STEP investigators enrolled 1,802 bypass surgery patients from six hospitals and randomly assigned each to one of three groups: 604 patients received intercessory prayer after being informed they may or may not receive prayers (Group 1); 597 patients did not receive prayer after being informed they may or may not receive prayer (Group 2); and 601 patients received intercessory prayer after being informed they would receive it (Group 3).

    Caregivers and independent auditors comparing case reports to medical records were unaware of the patients' assignments throughout the study. The study enlisted members of three Christian groups, two Catholic and one Protestant, to provide prayer throughout the multi-year study. The researchers approached other denominations, but none were able to make the time commitments that the study required.

    Some patients were told they may or may not receive intercessory prayer: complications occurred in 52 percent of those who received prayer (Group 1) versus 51 percent of those who did not receive prayer (Group 2). Complications occurred in 59 percent of patients who were told they would receive prayer (Group 3) versus 52 percent, who also received prayer, but were uncertain of receiving it (Group 1). Major complications and thirty-day mortality were similar across the three groups.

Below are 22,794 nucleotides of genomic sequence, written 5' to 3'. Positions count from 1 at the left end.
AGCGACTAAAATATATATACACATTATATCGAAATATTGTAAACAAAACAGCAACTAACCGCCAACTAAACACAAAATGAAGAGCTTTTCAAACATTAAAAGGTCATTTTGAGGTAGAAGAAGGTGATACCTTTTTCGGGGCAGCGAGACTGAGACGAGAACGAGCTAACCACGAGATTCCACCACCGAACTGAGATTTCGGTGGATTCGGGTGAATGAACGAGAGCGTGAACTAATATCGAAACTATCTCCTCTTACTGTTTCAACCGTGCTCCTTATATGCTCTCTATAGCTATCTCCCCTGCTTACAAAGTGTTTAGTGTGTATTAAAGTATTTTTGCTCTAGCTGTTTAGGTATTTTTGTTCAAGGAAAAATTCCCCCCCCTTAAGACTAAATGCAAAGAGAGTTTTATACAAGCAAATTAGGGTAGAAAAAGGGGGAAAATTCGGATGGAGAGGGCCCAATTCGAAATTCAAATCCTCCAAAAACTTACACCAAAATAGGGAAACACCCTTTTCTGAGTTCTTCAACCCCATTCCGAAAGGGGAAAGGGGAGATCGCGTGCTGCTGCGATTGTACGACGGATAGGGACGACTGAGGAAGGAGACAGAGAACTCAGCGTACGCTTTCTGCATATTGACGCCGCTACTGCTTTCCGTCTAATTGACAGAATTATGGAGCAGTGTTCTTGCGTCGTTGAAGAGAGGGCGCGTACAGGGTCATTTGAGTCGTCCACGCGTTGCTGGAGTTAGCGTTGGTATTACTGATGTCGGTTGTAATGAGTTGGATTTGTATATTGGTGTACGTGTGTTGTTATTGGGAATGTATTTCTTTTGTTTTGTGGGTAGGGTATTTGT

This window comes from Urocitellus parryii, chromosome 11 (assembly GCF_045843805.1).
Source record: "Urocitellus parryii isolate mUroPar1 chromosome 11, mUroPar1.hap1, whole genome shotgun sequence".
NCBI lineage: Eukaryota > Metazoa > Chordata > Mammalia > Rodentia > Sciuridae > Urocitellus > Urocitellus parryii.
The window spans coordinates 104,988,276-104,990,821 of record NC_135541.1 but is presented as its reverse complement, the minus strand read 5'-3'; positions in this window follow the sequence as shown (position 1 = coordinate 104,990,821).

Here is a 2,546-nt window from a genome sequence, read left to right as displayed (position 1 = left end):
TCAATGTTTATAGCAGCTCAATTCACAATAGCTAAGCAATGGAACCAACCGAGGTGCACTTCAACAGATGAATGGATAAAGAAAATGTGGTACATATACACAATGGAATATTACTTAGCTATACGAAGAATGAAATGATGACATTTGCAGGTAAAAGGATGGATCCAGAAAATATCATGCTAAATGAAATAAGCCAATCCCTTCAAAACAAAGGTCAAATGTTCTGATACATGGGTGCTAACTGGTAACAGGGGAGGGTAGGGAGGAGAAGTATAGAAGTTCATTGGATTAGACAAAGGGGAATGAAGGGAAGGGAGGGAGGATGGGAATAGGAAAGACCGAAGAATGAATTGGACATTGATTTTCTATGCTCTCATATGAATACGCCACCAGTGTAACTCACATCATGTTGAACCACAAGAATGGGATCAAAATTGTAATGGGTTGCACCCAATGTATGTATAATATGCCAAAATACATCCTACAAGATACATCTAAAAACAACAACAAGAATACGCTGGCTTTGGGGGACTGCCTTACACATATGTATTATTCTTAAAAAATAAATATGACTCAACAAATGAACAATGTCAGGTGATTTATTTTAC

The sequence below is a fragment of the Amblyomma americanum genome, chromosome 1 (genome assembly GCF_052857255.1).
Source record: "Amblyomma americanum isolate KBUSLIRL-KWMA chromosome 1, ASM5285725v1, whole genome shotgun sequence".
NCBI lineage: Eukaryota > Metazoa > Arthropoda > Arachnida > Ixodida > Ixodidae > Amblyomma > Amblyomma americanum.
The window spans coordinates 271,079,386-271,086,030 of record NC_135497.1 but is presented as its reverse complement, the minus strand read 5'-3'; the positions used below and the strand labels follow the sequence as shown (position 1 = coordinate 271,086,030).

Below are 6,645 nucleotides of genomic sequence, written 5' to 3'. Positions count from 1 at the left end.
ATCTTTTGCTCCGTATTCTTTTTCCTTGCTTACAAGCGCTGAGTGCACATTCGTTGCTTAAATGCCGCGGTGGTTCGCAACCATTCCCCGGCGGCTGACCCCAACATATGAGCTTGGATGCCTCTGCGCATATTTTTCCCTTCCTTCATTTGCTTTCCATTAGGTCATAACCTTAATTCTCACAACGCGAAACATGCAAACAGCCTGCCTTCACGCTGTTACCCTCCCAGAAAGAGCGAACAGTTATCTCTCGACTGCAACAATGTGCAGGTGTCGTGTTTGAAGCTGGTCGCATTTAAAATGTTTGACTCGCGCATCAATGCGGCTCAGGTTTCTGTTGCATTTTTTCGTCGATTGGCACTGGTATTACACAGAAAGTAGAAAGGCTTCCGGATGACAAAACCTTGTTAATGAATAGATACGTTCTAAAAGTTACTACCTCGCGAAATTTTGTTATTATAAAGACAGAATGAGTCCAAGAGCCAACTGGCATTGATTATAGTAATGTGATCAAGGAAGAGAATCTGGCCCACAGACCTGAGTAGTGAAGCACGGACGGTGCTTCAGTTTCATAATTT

Unlike traditional intercessory prayers, STEP investigators imposed limitations on the usual way prayer-givers would normally provide prayer. The researchers standardized the start and duration of prayers and provided only the patients' first name and last initial. Prayers began on the eve or day of surgery and continued daily for 14 days. Everyone prayed for received the same standardized prayer. Providing the names of patients directed prayer-givers away from a desire to pray for everyone participating in the study. Because the study was designed to investigate intercessory prayer, the results cannot be extrapolated to other types of prayer.

    http://web.med.harvard.edu/sites/REL.../3_31STEP.html

  2. #2
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    Waisting money investigating Hocus Pocus...I could have told you the same for free.

  3. #3